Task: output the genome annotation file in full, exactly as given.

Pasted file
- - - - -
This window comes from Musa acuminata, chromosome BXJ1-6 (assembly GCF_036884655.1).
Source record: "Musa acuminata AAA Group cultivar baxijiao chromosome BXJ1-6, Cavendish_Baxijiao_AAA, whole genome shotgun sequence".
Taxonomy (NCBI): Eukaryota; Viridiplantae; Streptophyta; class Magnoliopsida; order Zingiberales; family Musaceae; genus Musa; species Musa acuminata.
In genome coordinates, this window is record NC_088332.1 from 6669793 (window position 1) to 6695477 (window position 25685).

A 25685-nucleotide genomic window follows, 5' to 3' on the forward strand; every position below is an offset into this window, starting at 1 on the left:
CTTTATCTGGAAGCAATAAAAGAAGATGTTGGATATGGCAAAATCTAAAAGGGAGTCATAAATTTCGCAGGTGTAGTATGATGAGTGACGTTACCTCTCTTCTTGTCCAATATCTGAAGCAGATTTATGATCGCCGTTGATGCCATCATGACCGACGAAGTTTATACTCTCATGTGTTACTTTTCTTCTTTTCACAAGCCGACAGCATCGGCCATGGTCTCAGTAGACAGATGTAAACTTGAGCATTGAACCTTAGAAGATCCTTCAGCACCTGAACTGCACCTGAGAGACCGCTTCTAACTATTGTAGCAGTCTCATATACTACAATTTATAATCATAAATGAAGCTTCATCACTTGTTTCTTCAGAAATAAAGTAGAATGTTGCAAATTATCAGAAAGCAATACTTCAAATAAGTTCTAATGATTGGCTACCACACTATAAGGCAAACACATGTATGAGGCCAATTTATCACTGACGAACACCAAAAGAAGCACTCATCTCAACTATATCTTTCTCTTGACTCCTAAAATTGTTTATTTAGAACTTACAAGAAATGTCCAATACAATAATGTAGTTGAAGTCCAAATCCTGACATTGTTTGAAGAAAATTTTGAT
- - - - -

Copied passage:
This window comes from Musa acuminata, chromosome BXJ1-6 (assembly GCF_036884655.1).
Source record: "Musa acuminata AAA Group cultivar baxijiao chromosome BXJ1-6, Cavendish_Baxijiao_AAA, whole genome shotgun sequence".
Taxonomy (NCBI): Eukaryota; Viridiplantae; Streptophyta; class Magnoliopsida; order Zingiberales; family Musaceae; genus Musa; species Musa acuminata.
In genome coordinates, this window is record NC_088332.1 from 6669793 (window position 1) to 6695477 (window position 25685).

A 25685-nucleotide genomic window follows, 5' to 3' on the forward strand; every position below is an offset into this window, starting at 1 on the left:
CTTTATCTGGAAGCAATAAAAGAAGATGTTGGATATGGCAAAATCTAAAAGGGAGTCATAAATTTCGCAGGTGTAGTATGATGAGTGACGTTACCTCTCTTCTTGTCCAATATCTGAAGCAGATTTATGATCGCCGTTGATGCCATCATGACCGACGAAGTTTATACTCTCATGTGTTACTTTTCTTCTTTTCACAAGCCGACAGCATCGGCCATGGTCTCAGTAGACAGATGTAAACTTGAGCATTGAACCTTAGAAGATCCTTCAGCACCTGAACTGCACCTGAGAGACCGCTTCTAACTATTGTAGCAGTCTCATATACTACAATTTATAATCATAAATGAAGCTTCATCACTTGTTTCTTCAGAAATAAAGTAGAATGTTGCAAATTATCAGAAAGCAATACTTCAAATAAGTTCTAATGATTGGCTACCACACTATAAGGCAAACACATGTATGAGGCCAATTTATCACTGACGAACACCAAAAGAAGCACTCATCTCAACTATATCTTTCTCTTGACTCCTAAAATTGTTTATTTAGAACTTACAAGAAATGTCCAATACAATAATGTAGTTGAAGTCCAAATCCTGACATTGTTTGAAGAAAATTTTGAT